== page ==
Public schools see an increase in the number of Hispanic migrant students
TAMPA, Fla. — There is a growing population of Hispanic students in Tampa Bay schools, many of whom are migrant children fleeing unrest in their home countries.
“Tell me about the characters first; who did you see?” Ms. Ashanti Foresyth asked her class at Wharton High School in Tampa.
Watching a short film and showing the characters might seem like a basic lesson in storytelling process, but it’s way more in its class.
“Today there was only one person in the class who didn’t speak Spanish, and she was from the Philippines,” Foresyth explained.
At Wharton High, 9% of students learn English and 71% of them are Spanish speakers.
“They’ll come up to me, and they’ll start talking in Spanish, and I’m like, ‘Oh, I got that word or that word,’ you know, and then we’ll laugh at each other and (say), ‘ Oh, no, it’s this way, not that way.’ And it just creates a more nurturing learning environment, and they’ll try harder, they’ll put in more effort,” Foresyth said.
She teaches English 1 as well as “ESOL” which means English-Spanish or other languages.
Its ESOL classes are just a few of hundreds at Hillsborough County Public Schools (HCPS), where nearly 23,000 of the district’s 224,000 students learn English.
“One of the things we have to pay attention to, unfortunately, is like everywhere there is conflict in other countries, because that usually means we’re going to see more students,” Elena Garcia, executive director of the district for English language learners and the migrant program. said.
Over the past three years, the district has added 9,000 migrant students, a large influx this year, fleeing civil unrest in Cuba.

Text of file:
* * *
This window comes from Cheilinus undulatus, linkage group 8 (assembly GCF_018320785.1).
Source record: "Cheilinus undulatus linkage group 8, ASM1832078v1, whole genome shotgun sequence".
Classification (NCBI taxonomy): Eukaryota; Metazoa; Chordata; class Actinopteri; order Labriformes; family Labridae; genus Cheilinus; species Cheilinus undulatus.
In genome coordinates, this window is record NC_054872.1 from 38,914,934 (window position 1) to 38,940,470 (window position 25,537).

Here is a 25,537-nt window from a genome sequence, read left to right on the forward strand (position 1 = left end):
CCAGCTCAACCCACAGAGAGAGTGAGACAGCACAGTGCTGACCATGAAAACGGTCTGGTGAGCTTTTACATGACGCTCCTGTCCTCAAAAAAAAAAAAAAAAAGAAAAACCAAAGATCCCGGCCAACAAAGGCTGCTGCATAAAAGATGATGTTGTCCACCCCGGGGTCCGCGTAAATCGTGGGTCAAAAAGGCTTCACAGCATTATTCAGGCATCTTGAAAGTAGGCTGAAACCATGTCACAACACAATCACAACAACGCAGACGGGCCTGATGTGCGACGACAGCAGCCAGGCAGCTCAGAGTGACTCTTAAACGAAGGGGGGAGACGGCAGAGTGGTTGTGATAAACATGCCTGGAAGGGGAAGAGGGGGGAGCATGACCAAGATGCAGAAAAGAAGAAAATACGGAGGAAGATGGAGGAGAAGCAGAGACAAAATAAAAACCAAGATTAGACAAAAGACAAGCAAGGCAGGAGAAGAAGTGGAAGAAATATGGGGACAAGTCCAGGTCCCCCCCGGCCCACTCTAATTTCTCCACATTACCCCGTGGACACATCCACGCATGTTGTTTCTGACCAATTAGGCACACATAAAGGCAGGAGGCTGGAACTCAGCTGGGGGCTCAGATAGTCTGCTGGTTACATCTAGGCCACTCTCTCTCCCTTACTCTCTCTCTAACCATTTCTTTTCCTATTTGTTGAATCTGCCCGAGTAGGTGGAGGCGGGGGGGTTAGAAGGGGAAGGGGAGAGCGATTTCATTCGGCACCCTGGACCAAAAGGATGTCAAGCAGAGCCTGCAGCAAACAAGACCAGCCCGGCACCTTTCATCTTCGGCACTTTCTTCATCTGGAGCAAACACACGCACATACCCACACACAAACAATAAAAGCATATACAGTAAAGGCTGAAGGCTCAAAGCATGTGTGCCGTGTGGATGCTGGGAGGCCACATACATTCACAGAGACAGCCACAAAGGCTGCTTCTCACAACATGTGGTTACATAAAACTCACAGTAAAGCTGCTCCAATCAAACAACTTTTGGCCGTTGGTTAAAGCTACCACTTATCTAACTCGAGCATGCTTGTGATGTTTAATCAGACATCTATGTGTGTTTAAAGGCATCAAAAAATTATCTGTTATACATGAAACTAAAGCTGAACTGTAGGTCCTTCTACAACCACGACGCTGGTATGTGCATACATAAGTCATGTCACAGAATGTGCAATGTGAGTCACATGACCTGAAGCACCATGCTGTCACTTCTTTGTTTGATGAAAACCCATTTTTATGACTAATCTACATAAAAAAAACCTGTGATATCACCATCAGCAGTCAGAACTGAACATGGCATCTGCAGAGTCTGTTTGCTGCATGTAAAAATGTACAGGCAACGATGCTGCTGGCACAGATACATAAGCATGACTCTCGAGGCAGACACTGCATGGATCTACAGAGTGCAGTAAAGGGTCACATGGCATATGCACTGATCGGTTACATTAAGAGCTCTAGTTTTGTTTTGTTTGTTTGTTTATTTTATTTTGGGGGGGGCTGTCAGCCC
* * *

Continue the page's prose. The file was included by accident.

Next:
“Over the past five years, about 150 Cuban students would enroll on average each year, and from the beginning of the school year until now, we’ve had about 600,” Garcia said.
The number of unaccompanied children arriving in the United States is only increasing.
In November 2021, the non-profit humanitarian organization Church World Services launched a specific assistance program for unaccompanied minors, now with three Tampa-based social workers to help children with resources like school.
“They flee violent situations. They face many challenges and traumatic experiences. So getting used to going through the adjustment process, getting used to the new environment. Upon entering school, many of them have had no prior formal education,” said Rosario Noa, regional immigration and refugee program manager for Church World Services.
Noa adds that one of their biggest daily challenges is finding resources to help children who can’t read or write, let alone understand the language.
HCPS said it tracks enrollment trends and prioritizes resources at population-specific schools.
In addition to ESOL courses and bilingual paraprofessionals or auxiliaries, each teacher has basic training in ELL.
“It’s important that they learn the language and the content simultaneously because we want them to be able to achieve the American dream like any other student,” Garcia said.
This year, the district also added 80 immigrant students from Afghanistan, and they expect an influx from Ukraine soon.
Another challenge for the school district is to ensure that students have help in the event of a major staffing shortage.
“The ESOL resource teacher, the ESL teacher and the bilingual paraprofessionals are a team that we are so grateful for, because our students need them the most,” said the HCPS ELL coordinator. said Kathryn Raike. “We really appreciate them, and we need more.”
Foresyth is not fluent in Spanish, but said it helps the kids to see her try.
“It helps them see ‘someone cares about me,'” she said. “They’re going to go the extra mile to really connect with me and not just, you know, put papers in my face.”
Pinellas County Schools told us that since January 2021, they have identified 1,689 Spanish-speaking (EL) English Learners, estimating that about 750 entered from another country or state.
Church World Services also told us that there are some barriers to unaccompanied minors entering local schools.
In Florida, children are not required to attend school after age 16, so many will not accept those with pending immigration status to enroll between the ages of 16 and 17.
“Sometimes we are dealing with 17-year-olds, they want to go to school. They take them to school to enroll, but they are told that because they are 17, it does not make sense for them to go to regular school, and they are sent to education adults,” Noa explained.
She also mentioned the need for free tutoring services as well as transportation.